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    Chris, if you read the HDMI standard's document (available for free on www.hdmi.org), you see that HDMI supports 480i and 576i. Your observation that --DVI-- which is just a --subset-- of HDMI protocol may not support the low resolution interlaced modes correctly has nothing to do with a proper HDMI to HDMI connection.
    If you like to know some more deails: there is a minimum of 25MHz for the video pixel-rate (the max is 165MHz) in the HDMI standard. Now low-res interlaced mode have a lower pixel rate than this limit (e.g. 13.5MHz for 480i/NTSC). To make it possible for the HDMI compliant devices to support these modes, the HDMI standard includes a pixel-repetition scheme. I believe this pixel-repetition was not included in the DVI standard. So in short, HDMI is NOT just the same old DVI + HDCP + some audio channels.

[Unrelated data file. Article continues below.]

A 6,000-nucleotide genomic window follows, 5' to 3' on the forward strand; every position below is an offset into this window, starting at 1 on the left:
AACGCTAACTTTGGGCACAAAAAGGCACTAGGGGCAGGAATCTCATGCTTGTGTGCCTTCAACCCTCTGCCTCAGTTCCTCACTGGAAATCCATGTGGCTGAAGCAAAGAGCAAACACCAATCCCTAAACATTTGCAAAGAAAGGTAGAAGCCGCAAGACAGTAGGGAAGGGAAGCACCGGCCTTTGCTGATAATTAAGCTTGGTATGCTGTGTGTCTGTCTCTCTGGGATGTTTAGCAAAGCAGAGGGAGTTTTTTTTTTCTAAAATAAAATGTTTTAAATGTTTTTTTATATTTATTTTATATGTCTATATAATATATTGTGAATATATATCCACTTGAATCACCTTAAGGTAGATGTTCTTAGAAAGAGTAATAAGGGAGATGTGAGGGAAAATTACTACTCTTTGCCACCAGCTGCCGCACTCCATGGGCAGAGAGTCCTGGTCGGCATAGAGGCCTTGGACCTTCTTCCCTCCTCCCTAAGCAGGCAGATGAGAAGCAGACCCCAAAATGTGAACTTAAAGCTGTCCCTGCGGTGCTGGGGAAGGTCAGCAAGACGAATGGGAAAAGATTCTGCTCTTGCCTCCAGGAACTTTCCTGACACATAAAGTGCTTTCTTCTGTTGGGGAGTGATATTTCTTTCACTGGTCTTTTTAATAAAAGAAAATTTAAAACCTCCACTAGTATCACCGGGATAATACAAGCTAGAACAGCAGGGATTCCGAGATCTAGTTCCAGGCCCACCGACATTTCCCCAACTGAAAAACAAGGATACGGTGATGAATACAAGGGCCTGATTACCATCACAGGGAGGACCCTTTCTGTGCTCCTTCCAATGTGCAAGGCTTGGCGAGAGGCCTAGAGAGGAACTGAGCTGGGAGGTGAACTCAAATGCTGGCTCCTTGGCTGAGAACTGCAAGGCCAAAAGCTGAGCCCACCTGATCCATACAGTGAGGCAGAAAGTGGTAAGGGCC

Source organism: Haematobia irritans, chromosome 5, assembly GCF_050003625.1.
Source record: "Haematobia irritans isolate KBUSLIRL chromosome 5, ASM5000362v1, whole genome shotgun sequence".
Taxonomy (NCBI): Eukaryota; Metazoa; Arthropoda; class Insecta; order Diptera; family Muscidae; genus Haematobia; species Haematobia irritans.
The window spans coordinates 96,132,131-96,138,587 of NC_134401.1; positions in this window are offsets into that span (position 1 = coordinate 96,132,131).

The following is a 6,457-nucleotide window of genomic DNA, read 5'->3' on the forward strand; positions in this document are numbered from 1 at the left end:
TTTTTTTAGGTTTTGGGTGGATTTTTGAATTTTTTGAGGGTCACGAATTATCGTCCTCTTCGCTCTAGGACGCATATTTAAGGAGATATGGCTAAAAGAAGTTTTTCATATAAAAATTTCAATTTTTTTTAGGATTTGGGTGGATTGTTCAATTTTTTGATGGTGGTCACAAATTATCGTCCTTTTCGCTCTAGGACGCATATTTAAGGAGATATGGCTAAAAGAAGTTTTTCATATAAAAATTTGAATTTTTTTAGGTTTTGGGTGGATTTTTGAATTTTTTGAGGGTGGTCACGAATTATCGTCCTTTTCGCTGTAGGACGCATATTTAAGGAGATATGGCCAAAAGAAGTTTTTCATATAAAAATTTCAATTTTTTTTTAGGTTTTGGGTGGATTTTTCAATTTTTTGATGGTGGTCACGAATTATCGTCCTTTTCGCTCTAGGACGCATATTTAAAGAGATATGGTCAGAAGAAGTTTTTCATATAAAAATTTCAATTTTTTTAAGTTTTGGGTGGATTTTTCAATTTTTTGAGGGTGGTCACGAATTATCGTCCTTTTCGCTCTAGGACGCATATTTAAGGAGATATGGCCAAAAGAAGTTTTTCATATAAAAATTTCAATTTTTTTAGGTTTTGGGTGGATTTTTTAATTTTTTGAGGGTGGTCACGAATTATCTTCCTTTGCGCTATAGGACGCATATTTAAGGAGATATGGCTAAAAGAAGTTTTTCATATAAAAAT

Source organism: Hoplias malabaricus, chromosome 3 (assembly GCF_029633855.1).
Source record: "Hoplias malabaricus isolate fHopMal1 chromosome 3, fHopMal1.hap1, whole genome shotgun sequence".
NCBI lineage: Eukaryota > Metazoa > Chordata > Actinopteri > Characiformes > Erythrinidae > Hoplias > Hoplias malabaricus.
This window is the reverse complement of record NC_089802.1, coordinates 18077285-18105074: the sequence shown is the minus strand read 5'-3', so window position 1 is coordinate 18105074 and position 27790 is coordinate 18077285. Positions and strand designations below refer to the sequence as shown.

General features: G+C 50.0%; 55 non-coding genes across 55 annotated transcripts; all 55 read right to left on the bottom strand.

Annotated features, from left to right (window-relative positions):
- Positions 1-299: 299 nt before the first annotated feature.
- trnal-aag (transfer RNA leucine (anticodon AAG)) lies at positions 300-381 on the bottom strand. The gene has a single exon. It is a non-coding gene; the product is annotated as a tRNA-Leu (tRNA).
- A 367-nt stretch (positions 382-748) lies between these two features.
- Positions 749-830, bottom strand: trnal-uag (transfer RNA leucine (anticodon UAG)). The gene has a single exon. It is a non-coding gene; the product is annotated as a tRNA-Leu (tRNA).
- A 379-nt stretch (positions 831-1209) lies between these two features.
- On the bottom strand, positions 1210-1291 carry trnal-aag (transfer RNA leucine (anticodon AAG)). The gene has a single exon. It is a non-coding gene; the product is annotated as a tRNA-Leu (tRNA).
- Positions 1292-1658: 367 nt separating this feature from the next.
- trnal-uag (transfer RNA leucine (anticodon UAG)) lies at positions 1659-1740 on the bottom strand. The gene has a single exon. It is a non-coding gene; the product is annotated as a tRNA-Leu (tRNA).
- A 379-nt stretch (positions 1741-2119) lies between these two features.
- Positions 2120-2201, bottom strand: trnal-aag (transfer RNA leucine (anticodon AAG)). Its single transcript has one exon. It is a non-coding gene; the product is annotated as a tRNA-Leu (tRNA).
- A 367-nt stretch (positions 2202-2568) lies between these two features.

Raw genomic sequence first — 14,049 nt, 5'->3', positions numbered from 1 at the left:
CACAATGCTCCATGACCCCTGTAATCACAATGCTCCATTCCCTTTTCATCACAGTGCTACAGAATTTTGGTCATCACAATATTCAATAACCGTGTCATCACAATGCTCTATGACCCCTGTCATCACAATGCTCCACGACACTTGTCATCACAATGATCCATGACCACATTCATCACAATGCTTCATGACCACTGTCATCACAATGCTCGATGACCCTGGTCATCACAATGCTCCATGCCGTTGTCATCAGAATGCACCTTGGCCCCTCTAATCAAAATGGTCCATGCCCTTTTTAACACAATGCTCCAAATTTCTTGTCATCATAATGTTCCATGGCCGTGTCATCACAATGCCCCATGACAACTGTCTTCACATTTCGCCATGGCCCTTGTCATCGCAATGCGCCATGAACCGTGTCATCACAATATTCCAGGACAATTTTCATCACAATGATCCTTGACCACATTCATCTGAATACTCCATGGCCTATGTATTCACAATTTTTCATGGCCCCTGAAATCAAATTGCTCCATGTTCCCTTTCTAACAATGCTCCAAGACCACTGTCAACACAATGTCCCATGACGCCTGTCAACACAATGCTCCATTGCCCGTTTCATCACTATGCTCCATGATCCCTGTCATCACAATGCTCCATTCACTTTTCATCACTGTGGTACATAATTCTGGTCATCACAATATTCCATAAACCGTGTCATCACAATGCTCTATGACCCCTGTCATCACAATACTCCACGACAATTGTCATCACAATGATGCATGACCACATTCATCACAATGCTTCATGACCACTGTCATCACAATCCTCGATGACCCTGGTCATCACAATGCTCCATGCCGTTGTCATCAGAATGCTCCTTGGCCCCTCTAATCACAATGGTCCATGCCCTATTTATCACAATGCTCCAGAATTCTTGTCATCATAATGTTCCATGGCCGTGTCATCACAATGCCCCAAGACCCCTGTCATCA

11. chris.

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    Do not disagree with this at all. I am simply stating the reason why it is necessary to include deinterlacing when upconverting to HDMI in an AV amp, as there are some on here who can not see why this is necessary - there are many projectors and screens that use DVI and will not accept 480i or 576i.
     
  12. alefsin

    alefsin
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    Your warning and the latest statement is perfectly valid. My previous point was purely technical. Please forgive me if my language was not the best it could be as English is not my primary language.
     
  13. Welwynnick

    Welwynnick
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    I never guess answers. I always read the specs. You might like to try it, rather than guessing that DVI is the HDMI video protocol, or that HDMI does not support 480i/576i.